Set the mic boom stand so the mic is directly above the shaft of the high pedal, then back away from the drummer half way to the outer edge of the hats. The mic should point straight down and about a foot above (Figure 5). As always, you will want to move this mic around while dialing in the sound.


This is an area where dynamics and condensers are used about equally. With dynamic mics, use ones with a fair amount of low end response. The Sennheiser 421 is a good choice but watch out where you place it, as the mic is large and may get hit by a drum stick or wobbling cymbal. SM 57s are a possibility, as are many others. I like small capsule condensers (AKG 391 or 451/452) on rack toms, and large diaphragm condensers (AKG 414 EB) on the floor tom(s) for a smooth, big response. For the high and mid toms, it’s best to use the same model mic.

Set the boom stand for the high tom on the floor in front of the kick drum/tom; position the mic about 2" above the tom, and about 1" in from the rim away from the drummer. Same for the mid tom. Position the floor tom mic stand on the floor and set in the same manner. One reason for setting the mics fairly close is that the “proximity effect,” which accentuates the low end, will be a good friend if you want a full, deep tom sound.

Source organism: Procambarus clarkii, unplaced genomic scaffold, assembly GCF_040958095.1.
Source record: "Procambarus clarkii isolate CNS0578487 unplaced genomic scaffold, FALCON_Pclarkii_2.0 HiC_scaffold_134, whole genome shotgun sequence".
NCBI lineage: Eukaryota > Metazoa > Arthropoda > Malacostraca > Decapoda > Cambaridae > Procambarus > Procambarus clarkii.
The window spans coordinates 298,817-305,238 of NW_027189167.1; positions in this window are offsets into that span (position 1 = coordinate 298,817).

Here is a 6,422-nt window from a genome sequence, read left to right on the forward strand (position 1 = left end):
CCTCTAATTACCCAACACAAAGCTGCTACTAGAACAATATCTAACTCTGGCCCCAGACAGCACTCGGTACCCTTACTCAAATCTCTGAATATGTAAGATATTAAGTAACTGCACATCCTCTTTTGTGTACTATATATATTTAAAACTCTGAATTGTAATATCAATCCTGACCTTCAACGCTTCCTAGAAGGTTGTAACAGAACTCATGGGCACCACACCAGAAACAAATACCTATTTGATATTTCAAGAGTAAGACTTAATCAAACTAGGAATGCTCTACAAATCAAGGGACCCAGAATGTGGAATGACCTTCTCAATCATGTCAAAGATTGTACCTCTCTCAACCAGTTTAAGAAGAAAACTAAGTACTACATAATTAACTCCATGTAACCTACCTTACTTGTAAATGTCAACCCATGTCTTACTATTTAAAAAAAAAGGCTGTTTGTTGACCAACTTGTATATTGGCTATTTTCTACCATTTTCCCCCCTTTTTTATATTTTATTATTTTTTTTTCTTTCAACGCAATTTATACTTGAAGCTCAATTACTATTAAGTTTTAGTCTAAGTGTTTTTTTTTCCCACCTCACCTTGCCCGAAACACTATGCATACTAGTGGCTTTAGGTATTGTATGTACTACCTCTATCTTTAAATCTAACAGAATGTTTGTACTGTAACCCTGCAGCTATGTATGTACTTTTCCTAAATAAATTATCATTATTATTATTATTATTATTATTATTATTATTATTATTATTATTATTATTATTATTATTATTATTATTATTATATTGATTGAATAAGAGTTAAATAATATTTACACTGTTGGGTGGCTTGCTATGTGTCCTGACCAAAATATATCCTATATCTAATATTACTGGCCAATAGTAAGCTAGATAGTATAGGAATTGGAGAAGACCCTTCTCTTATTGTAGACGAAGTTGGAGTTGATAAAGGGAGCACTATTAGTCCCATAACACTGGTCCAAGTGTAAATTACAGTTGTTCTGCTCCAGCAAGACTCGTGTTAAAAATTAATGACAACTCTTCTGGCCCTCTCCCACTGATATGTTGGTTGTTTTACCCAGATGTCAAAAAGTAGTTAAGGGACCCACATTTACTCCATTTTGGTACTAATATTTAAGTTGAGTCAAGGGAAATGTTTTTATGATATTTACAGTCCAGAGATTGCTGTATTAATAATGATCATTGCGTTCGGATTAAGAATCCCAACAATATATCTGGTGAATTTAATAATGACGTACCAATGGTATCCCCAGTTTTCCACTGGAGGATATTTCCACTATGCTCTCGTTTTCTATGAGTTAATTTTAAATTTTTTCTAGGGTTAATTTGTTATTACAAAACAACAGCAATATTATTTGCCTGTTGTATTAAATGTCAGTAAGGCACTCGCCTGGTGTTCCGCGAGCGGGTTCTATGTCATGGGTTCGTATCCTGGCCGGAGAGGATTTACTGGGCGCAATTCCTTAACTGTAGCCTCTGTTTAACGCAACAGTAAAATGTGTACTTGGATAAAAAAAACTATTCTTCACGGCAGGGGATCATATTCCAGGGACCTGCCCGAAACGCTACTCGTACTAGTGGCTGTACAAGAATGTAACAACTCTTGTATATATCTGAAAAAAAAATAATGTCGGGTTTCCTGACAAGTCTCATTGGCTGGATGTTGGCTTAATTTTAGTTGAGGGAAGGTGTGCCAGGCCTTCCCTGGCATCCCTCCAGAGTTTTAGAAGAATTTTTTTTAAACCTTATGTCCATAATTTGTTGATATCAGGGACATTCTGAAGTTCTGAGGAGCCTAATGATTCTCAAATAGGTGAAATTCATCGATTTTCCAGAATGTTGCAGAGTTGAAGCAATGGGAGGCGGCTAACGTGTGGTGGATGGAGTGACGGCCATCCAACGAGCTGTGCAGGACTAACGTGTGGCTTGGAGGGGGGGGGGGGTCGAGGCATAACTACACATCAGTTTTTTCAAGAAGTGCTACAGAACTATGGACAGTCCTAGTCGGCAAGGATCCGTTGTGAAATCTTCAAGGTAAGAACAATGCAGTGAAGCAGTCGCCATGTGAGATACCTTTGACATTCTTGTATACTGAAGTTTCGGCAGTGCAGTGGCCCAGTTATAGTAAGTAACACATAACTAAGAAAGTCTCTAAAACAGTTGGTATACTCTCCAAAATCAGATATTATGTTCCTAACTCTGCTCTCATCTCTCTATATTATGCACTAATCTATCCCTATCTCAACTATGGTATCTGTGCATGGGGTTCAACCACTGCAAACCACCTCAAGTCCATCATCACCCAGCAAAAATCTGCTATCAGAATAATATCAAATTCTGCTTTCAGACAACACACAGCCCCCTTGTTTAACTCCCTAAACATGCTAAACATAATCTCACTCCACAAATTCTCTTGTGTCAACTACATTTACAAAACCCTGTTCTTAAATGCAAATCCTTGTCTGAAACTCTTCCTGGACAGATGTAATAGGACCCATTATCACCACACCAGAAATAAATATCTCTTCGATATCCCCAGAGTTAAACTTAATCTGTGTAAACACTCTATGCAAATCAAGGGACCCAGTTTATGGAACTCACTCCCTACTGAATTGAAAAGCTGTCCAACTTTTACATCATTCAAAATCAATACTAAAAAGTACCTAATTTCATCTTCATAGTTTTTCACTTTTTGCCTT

If the drummer has the cymbals positioned low and close to the toms, grab each cymbal and move it on its axis to see if it will hit the mic or stand. If there’s no way to avoid the cymbal hitting the tom mic stand or mic, as a last resort you now have to ask something drummers usually don’t like to hear: “Please move the cymbals up a taste.” An experienced player will adapt if necessary.